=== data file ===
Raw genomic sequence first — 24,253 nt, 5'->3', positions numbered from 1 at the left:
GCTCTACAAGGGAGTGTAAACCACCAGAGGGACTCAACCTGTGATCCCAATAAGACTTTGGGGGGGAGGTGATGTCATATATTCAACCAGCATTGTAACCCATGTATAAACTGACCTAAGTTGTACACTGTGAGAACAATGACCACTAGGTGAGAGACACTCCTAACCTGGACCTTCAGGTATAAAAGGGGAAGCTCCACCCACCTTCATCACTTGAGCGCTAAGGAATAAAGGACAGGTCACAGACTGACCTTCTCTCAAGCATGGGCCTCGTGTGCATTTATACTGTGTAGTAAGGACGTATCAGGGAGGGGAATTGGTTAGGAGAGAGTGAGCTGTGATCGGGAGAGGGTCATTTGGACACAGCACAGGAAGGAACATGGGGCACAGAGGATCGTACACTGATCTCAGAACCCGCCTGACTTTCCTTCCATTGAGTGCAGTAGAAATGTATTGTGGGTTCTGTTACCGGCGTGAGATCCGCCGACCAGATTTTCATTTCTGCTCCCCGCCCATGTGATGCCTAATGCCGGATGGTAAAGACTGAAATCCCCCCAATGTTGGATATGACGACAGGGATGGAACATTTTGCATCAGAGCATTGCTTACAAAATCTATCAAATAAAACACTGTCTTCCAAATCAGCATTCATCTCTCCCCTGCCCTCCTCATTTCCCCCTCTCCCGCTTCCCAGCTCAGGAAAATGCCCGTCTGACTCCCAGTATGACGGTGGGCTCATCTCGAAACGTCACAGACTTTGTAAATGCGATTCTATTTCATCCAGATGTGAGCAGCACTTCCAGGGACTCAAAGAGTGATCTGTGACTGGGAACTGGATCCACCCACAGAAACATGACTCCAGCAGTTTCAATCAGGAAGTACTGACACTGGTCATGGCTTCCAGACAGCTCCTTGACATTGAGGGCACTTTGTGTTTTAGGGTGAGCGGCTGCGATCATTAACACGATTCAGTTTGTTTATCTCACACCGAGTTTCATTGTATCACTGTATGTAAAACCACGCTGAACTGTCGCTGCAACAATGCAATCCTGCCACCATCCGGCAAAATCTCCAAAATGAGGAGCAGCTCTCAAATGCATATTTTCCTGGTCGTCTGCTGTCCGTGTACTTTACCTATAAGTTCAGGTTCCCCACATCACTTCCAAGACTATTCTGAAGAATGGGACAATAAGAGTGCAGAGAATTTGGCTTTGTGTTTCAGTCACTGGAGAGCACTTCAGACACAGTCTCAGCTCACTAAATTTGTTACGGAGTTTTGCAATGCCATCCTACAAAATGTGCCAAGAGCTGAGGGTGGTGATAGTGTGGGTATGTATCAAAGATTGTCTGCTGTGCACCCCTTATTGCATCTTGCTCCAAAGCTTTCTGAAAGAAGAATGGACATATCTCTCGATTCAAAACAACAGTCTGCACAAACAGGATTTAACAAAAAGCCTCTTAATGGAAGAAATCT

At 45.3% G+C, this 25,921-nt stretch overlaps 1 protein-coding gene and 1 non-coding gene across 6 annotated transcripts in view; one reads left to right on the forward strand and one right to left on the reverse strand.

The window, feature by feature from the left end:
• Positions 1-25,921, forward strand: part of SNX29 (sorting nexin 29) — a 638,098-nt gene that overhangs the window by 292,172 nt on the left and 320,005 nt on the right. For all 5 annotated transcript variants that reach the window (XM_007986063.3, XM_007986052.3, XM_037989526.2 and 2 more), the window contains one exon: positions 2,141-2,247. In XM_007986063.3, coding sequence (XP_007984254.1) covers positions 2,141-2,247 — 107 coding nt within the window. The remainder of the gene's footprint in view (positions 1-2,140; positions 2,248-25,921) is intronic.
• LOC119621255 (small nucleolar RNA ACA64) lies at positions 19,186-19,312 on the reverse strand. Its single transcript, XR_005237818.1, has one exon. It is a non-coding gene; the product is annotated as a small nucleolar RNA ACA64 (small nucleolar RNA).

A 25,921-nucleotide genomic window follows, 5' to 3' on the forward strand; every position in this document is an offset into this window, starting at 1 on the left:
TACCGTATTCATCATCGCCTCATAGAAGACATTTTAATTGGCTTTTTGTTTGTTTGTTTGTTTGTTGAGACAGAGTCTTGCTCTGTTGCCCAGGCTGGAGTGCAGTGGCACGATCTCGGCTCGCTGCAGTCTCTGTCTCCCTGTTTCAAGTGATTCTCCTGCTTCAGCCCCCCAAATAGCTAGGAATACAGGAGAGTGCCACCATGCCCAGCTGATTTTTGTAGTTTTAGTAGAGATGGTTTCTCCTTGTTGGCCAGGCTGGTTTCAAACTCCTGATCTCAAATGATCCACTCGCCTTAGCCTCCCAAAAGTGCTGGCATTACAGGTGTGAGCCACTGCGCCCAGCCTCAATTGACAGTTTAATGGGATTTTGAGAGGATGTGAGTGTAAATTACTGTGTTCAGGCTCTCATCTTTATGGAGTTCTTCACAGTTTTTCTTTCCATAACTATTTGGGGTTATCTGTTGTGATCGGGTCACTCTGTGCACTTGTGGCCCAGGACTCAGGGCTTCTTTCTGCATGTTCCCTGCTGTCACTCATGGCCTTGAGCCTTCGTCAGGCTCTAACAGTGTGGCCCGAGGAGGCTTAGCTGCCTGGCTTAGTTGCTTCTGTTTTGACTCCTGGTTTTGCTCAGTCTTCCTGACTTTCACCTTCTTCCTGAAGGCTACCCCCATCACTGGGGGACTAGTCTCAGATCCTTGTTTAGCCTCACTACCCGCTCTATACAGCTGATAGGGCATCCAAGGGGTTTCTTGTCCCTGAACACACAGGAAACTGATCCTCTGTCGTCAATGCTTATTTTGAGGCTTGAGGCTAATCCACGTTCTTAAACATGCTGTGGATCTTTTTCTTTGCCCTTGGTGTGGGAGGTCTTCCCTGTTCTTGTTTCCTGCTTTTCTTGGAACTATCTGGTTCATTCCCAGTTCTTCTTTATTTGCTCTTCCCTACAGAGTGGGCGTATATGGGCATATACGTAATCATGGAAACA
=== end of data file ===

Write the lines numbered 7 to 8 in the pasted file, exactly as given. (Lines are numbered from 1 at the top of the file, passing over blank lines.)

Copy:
A 25,921-nucleotide genomic window follows, 5' to 3' on the forward strand; every position in this document is an offset into this window, starting at 1 on the left:
TACCGTATTCATCATCGCCTCATAGAAGACATTTTAATTGGCTTTTTGTTTGTTTGTTTGTTTGTTGAGACAGAGTCTTGCTCTGTTGCCCAGGCTGGAGTGCAGTGGCACGATCTCGGCTCGCTGCAGTCTCTGTCTCCCTGTTTCAAGTGATTCTCCTGCTTCAGCCCCCCAAATAGCTAGGAATACAGGAGAGTGCCACCATGCCCAGCTGATTTTTGTAGTTTTAGTAGAGATGGTTTCTCCTTGTTGGCCAGGCTGGTTTCAAACTCCTGATCTCAAATGATCCACTCGCCTTAGCCTCCCAAAAGTGCTGGCATTACAGGTGTGAGCCACTGCGCCCAGCCTCAATTGACAGTTTAATGGGATTTTGAGAGGATGTGAGTGTAAATTACTGTGTTCAGGCTCTCATCTTTATGGAGTTCTTCACAGTTTTTCTTTCCATAACTATTTGGGGTTATCTGTTGTGATCGGGTCACTCTGTGCACTTGTGGCCCAGGACTCAGGGCTTCTTTCTGCATGTTCCCTGCTGTCACTCATGGCCTTGAGCCTTCGTCAGGCTCTAACAGTGTGGCCCGAGGAGGCTTAGCTGCCTGGCTTAGTTGCTTCTGTTTTGACTCCTGGTTTTGCTCAGTCTTCCTGACTTTCACCTTCTTCCTGAAGGCTACCCCCATCACTGGGGGACTAGTCTCAGATCCTTGTTTAGCCTCACTACCCGCTCTATACAGCTGATAGGGCATCCAAGGGGTTTCTTGTCCCTGAACACACAGGAAACTGATCCTCTGTCGTCAATGCTTATTTTGAGGCTTGAGGCTAATCCACGTTCTTAAACATGCTGTGGATCTTTTTCTTTGCCCTTGGTGTGGGAGGTCTTCCCTGTTCTTGTTTCCTGCTTTTCTTGGAACTATCTGGTTCATTCCCAGTTCTTCTTTATTTGCTCTTCCCTACAGAGTGGGCGTATATGGGCATATACGTAATCATGGAAACA